Multicast Router Port(s) Specifies the port on the switch to which the multicast router is detected. leaving no room for dynamic or static MAC addresses. The range is 1 address to 2048 addresses.Section III: Web Browser Management multicast addresses. The default is 256 multicast addresses. You can let the switch determine this automatically by selecting Auto Detect. or you can specify the port yourself by clicking on the ports in the graphical image. A white port indicates a multicast router port. 224 .

refer to Broadcast Frame Control Overview on page 151. 225 .Chapter 28 Broadcast Frame Control This chapter contains instructions on how to configure the broadcast frame control feature on the switch. Note For background information on this feature.

and 1000 Mbps. 2. To specify an interval timer. perform the following procedure: 1.Section III: Web Browser Management Configuring the Interval Timer The interval timer defines the time period used in counting the number of broadcast packets on a port. You can specify a different interval timer for different port speeds. After you have entered your values. A value of “0” disables the broadcast frame control feature for ports operating at the corresponding timer speed. the management software multiples the value by 10. 3. 100. The default value is “0” for all timers. select Configuration. if you enter “20” for the interval timer for 10 Mbps ports.10x ❑ 100 Mbps . 4. From the Home page. If they are not already selected. You can enter a different interval timer for each possible port speed on the switch: 10. select them now. The values for 10 and 100 Mbps ports are in milliseconds. enter values for the three interval timers.100x For example. Broadcast frames exceeding the maximum number during the specified timer interval are discarded by the port and are not forwarded by the switch. The values for 1000 Mbps ports are in microseconds. The System menu option is selected by default along with the General tab when you open the Configuration page. Go to the next procedure to set values for the maximum number of broadcast frames the ports on the switch will accept.) A value for an interval timer applies to all ports operating at the corresponding speed. In the Broadcast Storm Control section of the window tab. click Apply. The management software will multiple your value as follows: ❑ 10 Mbps . 226 . (1000 Mbps applies only to GBIC modules in an AT-8024GB switch. The result would be an interval timer of 200 milliseconds for ports operating at 10 Mbps.1x ❑ 1000 Mbps .

When you open the Layer 1 page. Specifying a value of “0” disables broadcast frame control on the port. You can select only one port at a time. The range is 0 to 1023 broadcast frames. Repeat this procedure to set the maximum number of broadcast frames for other ports on the switch. The result would be that the port would accept up to 300 broadcast frames every 100 milliseconds. enter the maximum number of broadcast packets you want the port to accept. The port will accept all broadcast frames. If it received more than 300 broadcast frames during a 100 millisecond period. To deselect a port. select it now. 4. The current settings for the port are displayed in the Port Configuration window. 7. Click Apply. 2. In the Broadcast Storm Control section of the window. perform the following procedure: 1. As an example. Also assume that the port is operating at 100 Mbps and that you specified an interval timer of 100 milliseconds for 100 Mbps ports. 3. The selected port turns white. click it again. the Port Settings tab is selected by default. assume that you enter a value of 300 as the maximum number of broadcast frames for a port. the extra broadcast frames would be discarded by the port and would not be forwarded by the switch. If it is not selected. 6. From the Home page. select Layer 1. 227 . 5. In the graphical switch image. click a port where you want to specify the maximum number of broadcast frames. From the Configuration page.AT-S39 User’s Guide Setting the Maximum Number of Broadcast Frames To set the maximum number of broadcast frames you want the ports on the switch to forward. Click Modify. select Configuration.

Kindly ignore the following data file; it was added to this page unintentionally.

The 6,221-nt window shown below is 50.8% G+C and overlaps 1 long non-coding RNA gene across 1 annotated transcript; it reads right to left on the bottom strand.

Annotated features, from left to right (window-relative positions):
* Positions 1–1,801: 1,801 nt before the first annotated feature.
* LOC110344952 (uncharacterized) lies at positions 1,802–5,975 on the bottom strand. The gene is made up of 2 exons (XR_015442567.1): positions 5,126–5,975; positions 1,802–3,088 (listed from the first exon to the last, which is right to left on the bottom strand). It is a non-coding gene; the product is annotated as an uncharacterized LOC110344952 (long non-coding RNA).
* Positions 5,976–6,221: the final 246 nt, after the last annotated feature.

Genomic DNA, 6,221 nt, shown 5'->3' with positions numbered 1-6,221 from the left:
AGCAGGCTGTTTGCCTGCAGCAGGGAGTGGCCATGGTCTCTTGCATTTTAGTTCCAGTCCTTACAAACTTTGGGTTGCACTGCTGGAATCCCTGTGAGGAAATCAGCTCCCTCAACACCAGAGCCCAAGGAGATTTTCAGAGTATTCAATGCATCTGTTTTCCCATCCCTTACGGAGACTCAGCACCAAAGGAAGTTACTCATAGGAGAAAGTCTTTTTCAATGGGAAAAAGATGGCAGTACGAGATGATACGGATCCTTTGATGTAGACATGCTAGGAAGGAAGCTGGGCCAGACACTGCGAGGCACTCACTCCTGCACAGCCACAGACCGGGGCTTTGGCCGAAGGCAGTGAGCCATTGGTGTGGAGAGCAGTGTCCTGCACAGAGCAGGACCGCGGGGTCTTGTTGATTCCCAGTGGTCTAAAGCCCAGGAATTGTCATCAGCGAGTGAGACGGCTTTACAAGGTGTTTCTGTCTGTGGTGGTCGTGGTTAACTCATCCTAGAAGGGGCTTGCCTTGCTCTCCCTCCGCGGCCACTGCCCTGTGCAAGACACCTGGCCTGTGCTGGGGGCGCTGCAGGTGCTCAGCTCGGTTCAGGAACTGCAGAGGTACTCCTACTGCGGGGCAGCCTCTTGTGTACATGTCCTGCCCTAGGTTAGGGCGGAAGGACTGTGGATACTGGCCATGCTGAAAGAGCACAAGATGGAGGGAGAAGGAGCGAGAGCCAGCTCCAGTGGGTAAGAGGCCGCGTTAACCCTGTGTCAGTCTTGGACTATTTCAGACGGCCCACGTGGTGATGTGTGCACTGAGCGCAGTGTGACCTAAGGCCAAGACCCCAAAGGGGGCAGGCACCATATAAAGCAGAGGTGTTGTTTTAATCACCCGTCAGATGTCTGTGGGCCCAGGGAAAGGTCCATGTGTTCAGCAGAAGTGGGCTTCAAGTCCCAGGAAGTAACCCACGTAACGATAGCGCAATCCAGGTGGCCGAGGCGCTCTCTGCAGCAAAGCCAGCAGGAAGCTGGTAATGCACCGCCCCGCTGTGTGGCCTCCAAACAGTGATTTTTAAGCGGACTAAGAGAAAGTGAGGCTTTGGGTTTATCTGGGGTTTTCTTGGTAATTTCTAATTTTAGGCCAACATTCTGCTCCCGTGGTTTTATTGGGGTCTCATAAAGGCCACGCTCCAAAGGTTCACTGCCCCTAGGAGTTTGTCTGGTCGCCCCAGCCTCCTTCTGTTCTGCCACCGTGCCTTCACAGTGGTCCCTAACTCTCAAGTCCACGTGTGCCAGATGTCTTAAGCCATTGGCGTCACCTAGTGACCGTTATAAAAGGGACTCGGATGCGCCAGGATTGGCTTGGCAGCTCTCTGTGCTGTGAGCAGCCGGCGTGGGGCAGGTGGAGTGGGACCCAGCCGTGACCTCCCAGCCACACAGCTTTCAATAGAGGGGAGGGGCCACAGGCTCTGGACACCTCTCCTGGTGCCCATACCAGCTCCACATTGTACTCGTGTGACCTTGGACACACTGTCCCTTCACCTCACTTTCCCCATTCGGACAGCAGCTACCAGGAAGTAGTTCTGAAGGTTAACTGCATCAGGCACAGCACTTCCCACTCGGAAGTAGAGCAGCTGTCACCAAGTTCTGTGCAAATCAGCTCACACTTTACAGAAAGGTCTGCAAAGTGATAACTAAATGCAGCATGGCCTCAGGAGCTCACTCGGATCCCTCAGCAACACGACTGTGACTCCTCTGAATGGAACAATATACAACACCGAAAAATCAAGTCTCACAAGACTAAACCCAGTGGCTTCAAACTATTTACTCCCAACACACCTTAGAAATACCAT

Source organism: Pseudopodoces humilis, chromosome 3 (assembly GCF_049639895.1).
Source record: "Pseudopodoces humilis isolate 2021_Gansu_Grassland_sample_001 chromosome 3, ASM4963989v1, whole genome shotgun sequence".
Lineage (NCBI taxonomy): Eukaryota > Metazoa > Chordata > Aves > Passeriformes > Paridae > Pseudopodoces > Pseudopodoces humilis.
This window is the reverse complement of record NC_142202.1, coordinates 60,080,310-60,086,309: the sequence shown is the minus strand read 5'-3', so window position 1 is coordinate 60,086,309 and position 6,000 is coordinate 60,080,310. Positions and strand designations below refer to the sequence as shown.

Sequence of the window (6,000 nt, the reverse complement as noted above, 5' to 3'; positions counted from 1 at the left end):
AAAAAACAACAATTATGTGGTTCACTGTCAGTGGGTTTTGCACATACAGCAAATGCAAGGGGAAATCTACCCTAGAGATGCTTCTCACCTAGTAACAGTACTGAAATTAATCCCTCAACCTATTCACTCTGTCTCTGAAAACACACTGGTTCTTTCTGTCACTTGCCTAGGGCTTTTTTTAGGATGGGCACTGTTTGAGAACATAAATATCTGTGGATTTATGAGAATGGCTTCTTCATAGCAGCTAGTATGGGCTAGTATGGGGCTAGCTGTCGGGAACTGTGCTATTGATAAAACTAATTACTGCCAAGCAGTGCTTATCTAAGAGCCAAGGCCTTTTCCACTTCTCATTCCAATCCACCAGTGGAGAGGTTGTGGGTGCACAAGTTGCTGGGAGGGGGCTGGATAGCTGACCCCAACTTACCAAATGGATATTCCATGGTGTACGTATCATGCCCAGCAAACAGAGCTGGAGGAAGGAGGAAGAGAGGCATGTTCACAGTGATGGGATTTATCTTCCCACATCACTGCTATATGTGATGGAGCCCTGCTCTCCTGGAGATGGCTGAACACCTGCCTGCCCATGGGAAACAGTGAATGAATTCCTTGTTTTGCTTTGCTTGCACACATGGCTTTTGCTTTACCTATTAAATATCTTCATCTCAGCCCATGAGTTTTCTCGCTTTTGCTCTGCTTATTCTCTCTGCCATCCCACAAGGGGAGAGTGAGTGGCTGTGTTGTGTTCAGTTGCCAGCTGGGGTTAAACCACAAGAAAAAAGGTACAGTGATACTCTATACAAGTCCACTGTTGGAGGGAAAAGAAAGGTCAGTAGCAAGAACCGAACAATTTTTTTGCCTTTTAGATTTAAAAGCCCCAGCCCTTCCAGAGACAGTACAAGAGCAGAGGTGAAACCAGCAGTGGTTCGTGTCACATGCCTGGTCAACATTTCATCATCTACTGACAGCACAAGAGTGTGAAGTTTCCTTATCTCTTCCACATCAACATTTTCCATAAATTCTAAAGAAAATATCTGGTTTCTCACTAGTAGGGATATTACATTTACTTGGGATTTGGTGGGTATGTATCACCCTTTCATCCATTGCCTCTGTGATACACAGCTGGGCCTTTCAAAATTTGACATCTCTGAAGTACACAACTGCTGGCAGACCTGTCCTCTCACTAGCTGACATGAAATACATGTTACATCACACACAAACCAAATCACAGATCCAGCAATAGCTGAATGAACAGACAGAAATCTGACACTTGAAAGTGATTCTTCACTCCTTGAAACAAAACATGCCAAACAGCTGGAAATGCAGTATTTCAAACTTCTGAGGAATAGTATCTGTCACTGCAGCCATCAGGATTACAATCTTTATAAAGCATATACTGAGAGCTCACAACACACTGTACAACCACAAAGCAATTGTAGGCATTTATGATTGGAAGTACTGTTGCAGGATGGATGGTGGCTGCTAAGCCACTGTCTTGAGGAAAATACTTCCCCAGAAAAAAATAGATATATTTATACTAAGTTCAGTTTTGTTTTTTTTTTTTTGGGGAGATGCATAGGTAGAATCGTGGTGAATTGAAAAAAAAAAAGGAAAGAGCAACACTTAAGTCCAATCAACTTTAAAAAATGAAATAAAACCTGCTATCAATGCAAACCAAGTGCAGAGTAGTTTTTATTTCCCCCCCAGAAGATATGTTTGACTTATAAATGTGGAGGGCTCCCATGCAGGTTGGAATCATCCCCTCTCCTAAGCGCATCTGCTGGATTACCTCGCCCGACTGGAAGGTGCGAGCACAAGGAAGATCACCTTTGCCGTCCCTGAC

0.0.0.0 255.0.255. Settings IP Address Subnet Mask Gateway Address System Name MAC Aging Time Community Strings Get Community String Set Community String Trap Community String Spanning Tree Protocol Status Bridge Priority Bridge Max Age Time Bridge Hello Time Bridge Forwarding Delay IGMP Snooping Status Topology Host/Router Time-out Interval Maximum Multicast Groups Default 0.Appendix A AT-S39 Default Settings This appendix lists the AT-S39 factory default settings.0 0.0.0 None 300 seconds public private public Disabled 32768 20 2 15 Disabled Single Host/ Port (Edge) 260 seconds 256 228 .

AT-S39 User’s Guide Settings Management Interface Password User Name (web browser session only) Time Out Value Twisted Pair Ports Status Duplex Mode Speed Flow Control Broadcast Packets Security VLANs Default VLAN Name VID Basic Mode Broadcast Frame Control 10 Mbps Interval Timer 100 Mbps Interval Timer 1000 Mbps Interval Timer RS232 Port Data Bits Stop Bits Parity Flow Control Data Rate Default admin (case-sensitive) manager 10 minutes Enabled Auto-negotiation Auto-negotiation Disabled Forwarded Automatic Default VLAN (all ports) 1 Disabled 0 milliseconds 0 milliseconds 0 microseconds 8 1 None Full-duplex Auto-detect (default 115200 bps) (Boot Loader Version 1.1 and above only.) 229 .